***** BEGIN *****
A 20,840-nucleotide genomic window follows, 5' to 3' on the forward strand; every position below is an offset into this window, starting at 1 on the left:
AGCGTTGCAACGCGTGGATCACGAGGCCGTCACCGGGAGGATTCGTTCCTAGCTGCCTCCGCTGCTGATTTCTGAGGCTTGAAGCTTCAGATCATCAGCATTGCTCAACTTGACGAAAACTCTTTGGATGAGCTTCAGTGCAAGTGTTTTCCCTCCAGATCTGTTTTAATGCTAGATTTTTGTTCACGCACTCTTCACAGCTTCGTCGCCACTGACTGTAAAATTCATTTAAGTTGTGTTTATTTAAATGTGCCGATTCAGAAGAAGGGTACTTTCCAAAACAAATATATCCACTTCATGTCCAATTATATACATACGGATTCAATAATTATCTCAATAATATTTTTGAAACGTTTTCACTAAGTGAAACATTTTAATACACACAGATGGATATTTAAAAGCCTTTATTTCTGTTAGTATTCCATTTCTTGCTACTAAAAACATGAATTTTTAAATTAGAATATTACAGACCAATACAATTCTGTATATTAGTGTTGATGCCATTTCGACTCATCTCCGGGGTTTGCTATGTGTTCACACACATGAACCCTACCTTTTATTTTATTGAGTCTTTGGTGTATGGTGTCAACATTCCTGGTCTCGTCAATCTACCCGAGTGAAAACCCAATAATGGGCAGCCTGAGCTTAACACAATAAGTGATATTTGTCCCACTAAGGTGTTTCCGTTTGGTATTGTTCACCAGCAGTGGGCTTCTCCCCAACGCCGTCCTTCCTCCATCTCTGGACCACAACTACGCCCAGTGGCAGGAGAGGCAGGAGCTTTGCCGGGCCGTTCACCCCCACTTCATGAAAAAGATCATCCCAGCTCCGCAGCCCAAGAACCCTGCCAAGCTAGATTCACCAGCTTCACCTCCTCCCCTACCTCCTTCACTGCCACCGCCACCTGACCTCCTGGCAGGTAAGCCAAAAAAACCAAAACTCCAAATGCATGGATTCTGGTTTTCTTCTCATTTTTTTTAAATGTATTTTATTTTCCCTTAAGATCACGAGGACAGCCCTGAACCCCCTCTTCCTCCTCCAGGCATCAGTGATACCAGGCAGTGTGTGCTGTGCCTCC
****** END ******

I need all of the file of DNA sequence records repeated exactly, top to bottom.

A 20,840-nucleotide genomic window follows, 5' to 3' on the forward strand; every position below is an offset into this window, starting at 1 on the left:
AGCGTTGCAACGCGTGGATCACGAGGCCGTCACCGGGAGGATTCGTTCCTAGCTGCCTCCGCTGCTGATTTCTGAGGCTTGAAGCTTCAGATCATCAGCATTGCTCAACTTGACGAAAACTCTTTGGATGAGCTTCAGTGCAAGTGTTTTCCCTCCAGATCTGTTTTAATGCTAGATTTTTGTTCACGCACTCTTCACAGCTTCGTCGCCACTGACTGTAAAATTCATTTAAGTTGTGTTTATTTAAATGTGCCGATTCAGAAGAAGGGTACTTTCCAAAACAAATATATCCACTTCATGTCCAATTATATACATACGGATTCAATAATTATCTCAATAATATTTTTGAAACGTTTTCACTAAGTGAAACATTTTAATACACACAGATGGATATTTAAAAGCCTTTATTTCTGTTAGTATTCCATTTCTTGCTACTAAAAACATGAATTTTTAAATTAGAATATTACAGACCAATACAATTCTGTATATTAGTGTTGATGCCATTTCGACTCATCTCCGGGGTTTGCTATGTGTTCACACACATGAACCCTACCTTTTATTTTATTGAGTCTTTGGTGTATGGTGTCAACATTCCTGGTCTCGTCAATCTACCCGAGTGAAAACCCAATAATGGGCAGCCTGAGCTTAACACAATAAGTGATATTTGTCCCACTAAGGTGTTTCCGTTTGGTATTGTTCACCAGCAGTGGGCTTCTCCCCAACGCCGTCCTTCCTCCATCTCTGGACCACAACTACGCCCAGTGGCAGGAGAGGCAGGAGCTTTGCCGGGCCGTTCACCCCCACTTCATGAAAAAGATCATCCCAGCTCCGCAGCCCAAGAACCCTGCCAAGCTAGATTCACCAGCTTCACCTCCTCCCCTACCTCCTTCACTGCCACCGCCACCTGACCTCCTGGCAGGTAAGCCAAAAAAACCAAAACTCCAAATGCATGGATTCTGGTTTTCTTCTCATTTTTTTTAAATGTATTTTATTTTCCCTTAAGATCACGAGGACAGCCCTGAACCCCCTCTTCCTCCTCCAGGCATCAGTGATACCAGGCAGTGTGTGCTGTGCCTCC